By: Zainab Assad
I am a student of journalism and currently studying in one of the most prestigious women colleges of Pakistan. I often scare my friends by my vocal behavior, but I believe in standing up against the wrongs in my surroundings. This piece of writing is coming straight from my heart with a hope that this new platform would not disappoint me by not publishing it. I have tasted Pakistan’s conventional print media – and I expect Global Village Space to be different.
Trust me, I have poured endlessly on media theories over the past three years and I am still unable to figure out which theory explains our media?
I see TV channels crossing limits against some politicians, parties and celebrities and yet I see them collapsing under pressure from other quarters, other powerful individuals, so I wonder: Hoont ray hoont tehri kaun si Kal sedhi?
They say all life consist of stories; and what made me write this today too has a story behind it, so tighten your belts and read carefully.
Iqrar ul Hassan, a leading investigative journalist who works for a renowned TV channel, ARY News, was invited by students, few weeks ago, to my college for a talk, to explain his work, his challenges; it was followed by an interactive session. Students were excited to interact with him, cameras flashed, thousands of selfies captured; it was a memorable event. Since I, as President of the Media Club, was instrumental in organizing his talk, so in order to thank him and to mark the event I wrote an article to be carried by newspapers. Little did I realize what I am landing into.
My article had mentioned few incidents; purpose was to prove his good intention in order to fight the social evils of the society. My writing focused on his personality, praised him for what he stands for and his boldness in exposing the powerful mafias. I had no interest in the channel he is working for. In no way did my article talk about the program he conducts, because I was sharing my personal experience after meeting him, seeing him in real life, away from the TV screen.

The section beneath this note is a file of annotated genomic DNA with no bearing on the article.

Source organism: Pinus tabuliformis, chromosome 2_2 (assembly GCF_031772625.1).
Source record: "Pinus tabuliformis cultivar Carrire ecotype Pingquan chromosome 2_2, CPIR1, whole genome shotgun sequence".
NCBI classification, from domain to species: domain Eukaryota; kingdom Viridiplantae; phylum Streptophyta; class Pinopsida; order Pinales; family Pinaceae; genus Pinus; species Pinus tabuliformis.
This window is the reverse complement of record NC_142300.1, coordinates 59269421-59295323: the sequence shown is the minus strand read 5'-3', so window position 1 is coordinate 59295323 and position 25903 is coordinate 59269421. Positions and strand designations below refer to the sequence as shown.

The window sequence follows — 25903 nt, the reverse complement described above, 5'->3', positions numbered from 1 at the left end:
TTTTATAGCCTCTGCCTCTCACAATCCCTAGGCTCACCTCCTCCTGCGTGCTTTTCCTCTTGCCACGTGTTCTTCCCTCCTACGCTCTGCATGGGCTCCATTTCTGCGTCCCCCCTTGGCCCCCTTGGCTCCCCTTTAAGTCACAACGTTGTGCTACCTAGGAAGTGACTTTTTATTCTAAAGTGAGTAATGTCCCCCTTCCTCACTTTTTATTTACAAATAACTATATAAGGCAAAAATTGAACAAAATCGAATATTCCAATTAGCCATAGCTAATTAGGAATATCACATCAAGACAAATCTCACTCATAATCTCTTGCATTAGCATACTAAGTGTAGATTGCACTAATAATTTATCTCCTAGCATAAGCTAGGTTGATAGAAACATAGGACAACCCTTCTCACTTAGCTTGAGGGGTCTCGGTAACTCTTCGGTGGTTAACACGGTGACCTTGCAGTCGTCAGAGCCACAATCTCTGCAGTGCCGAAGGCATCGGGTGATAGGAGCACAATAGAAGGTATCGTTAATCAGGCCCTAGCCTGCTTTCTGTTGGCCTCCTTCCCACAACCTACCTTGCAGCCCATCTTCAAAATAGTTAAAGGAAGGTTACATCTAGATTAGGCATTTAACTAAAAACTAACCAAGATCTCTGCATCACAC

After I was done with it, I sent the writing to the four leading Urdu newspapers of Pakistan. I called one of the editors for letting me know if it meets his standards. Frankly, I was worried that may be I praised him too much; may be editors will like me to trim it down a bit.
But the answer I got was “Buhat acha likha hai ap nay par yeh humari policy k sath nahi jaata, dekhain na ap akhbar humara istamal kar rahieen hain aur projection ap kisi aur banday ki kar rahieen hain jo kisi aur channel k liay kaam kar raha hai. Mazrat kay sath, hum issay publish nahi kar saktay”
I ended up calling the other editors, but more or less they all told me the same; their words, their tones, their mannerisms were different. But their substance, their stand point was the same.
I was made to understand that subject of my writing – modern day Hercules or Odysseus to young college girls he may have been – belongs to a different media group.
I was told: publishing this piece is tantamount to free publicity for that group, and this is against our policy.
I argued, I explained, I created options of not mentioning his group, and finally I protested but all in vain.
Word “policy” has assumed new meanings in my lexicon. Before this I had heard this in the context of governments not having a policy or bad policies or policy failures. But little had I realized that owners of private TV channels and print houses – Media Seths of Pakistan – have property rights over the young professionals, the emerging intellectuals of Pakistan. I am not claiming innocence, I am not naïve; I knew, there are media houses which are working neutral, or media house that work for or against the government, but I didn’t know appreciating someone who is working for a better Pakistan, for fighting social evils, could be a threat to country’s media houses, for the simple reason that he is not working for their group.